I'm posting it now because re-reading it brought back memories and made me laugh. And totally *not* because I can't think of anything to write today. Honest.
Did you ever get the feeling that the purpose of your life was to act as an example to others on how not to do things? Let me tell you about my circus experience. A few months ago I got a phone call from the Police Retirees Association. They were raising money for children's charities by selling tickets to the Garden Brothers Circus. I thought it was a good idea, so I bought some. The time of the performance was 7:30 pm, but I didn't think too much about it. Fast forward to this past week. Slowly it dawns on me that 7:30 is past Rae's bedtime and maybe I should get a babysitter for her and just take Leah. Too late, not enough notice. Well, OK, I'll just make sure I have enough to eat and drink for her and a few toys, and if she gets sleepy, she can just drift off in my arms. Ummm, right. <- foreshadowing
So I pack 2 milk bottles, a juice sippy, a container of goldfish, a small teddy bear, some teething keys and another small toy, plus diapers and wipes. That sounds like enough for the 2-hour performance. So we get there, and it's a zoo to park, and it's first-come seating, so we're not as close to the front of the hockey arena as I'd like (the 3 rings are down on board-covered ice-surface).
Rachel is a little restless -- yeah, like a small tornado in pink. Out comes the bottle, and that settles her down. The lights finally go down and the circus starts. Leah is just mesmerized, she' s sitting in her Dad's lap and her eyes are as big as saucers. Rachel is fine in my lap, til the bottle runs out. Within 10 minutes, she's worked her way through both bottles and the sippy cup and is alternately trying to kick the back of the head of the guy sitting in front of me and trying to force feed her big sister a handful of goldfish. Then she starts to wail. No amount of jiggling or singing will quiet her. She's thrashing around like a fish on a line and she beans the guy in front of me with the teddy. He's nice enough to return it, and I 'excuse me' my way down the line of seats and out of the sitting area of the arena.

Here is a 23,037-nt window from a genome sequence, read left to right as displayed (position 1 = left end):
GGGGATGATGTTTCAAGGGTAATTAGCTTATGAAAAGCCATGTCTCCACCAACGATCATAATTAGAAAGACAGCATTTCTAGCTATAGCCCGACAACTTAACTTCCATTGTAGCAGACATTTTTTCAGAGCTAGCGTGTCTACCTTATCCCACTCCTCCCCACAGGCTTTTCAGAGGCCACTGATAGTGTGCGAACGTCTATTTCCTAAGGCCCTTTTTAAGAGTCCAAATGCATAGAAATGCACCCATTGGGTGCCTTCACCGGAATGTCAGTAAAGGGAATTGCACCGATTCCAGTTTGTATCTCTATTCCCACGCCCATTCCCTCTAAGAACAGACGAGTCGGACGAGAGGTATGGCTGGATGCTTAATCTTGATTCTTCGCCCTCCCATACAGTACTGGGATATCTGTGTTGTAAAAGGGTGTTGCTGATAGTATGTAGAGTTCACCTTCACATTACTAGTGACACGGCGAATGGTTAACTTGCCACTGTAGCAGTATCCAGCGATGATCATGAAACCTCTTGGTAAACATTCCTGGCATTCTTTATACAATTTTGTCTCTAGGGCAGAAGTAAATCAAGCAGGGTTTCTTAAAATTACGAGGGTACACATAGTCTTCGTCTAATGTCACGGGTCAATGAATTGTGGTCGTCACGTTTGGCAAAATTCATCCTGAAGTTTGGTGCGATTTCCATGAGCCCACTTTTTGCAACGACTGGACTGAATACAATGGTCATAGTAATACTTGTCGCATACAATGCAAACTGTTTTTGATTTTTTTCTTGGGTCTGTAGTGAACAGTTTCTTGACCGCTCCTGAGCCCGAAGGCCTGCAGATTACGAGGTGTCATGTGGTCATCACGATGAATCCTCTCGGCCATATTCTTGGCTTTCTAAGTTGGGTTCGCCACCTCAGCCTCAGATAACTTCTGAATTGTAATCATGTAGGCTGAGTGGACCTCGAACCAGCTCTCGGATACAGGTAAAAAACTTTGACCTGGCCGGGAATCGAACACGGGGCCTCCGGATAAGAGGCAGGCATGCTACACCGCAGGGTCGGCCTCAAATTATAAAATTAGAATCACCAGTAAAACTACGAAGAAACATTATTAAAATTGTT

I spend the next hour walking around the perimeter of the arena, where the washrooms and concession stands are, chasing her because she's so giddy with all the open space to run in, and lunging at her every once in a while to stop her from picking up and eating popcorn from the floor. Each time I try to pick her up and go back to the seats, she starts with the wailing and her body goes stiff as a board. At intermission, D and Leah show up. It's almost 9 (Leah's bedtime is 7 pm) so she's tired and wants to go home. She loved the circus. I saw about 12 minutes of the show and now have a giant headache.
Things we learned:
1. Next year we're going to a matinee. Never, never, never take small children to an evening performance.
2. Seventeen months is the wrong age for a circus. Younger, and she would have slept, older and she would have watched the show.
3. Stuffed toys can be used as weapons.
4. Children can run very quickly when motivated by popcorn.
5. You should always carry emergency vodka in your purse for situations like this.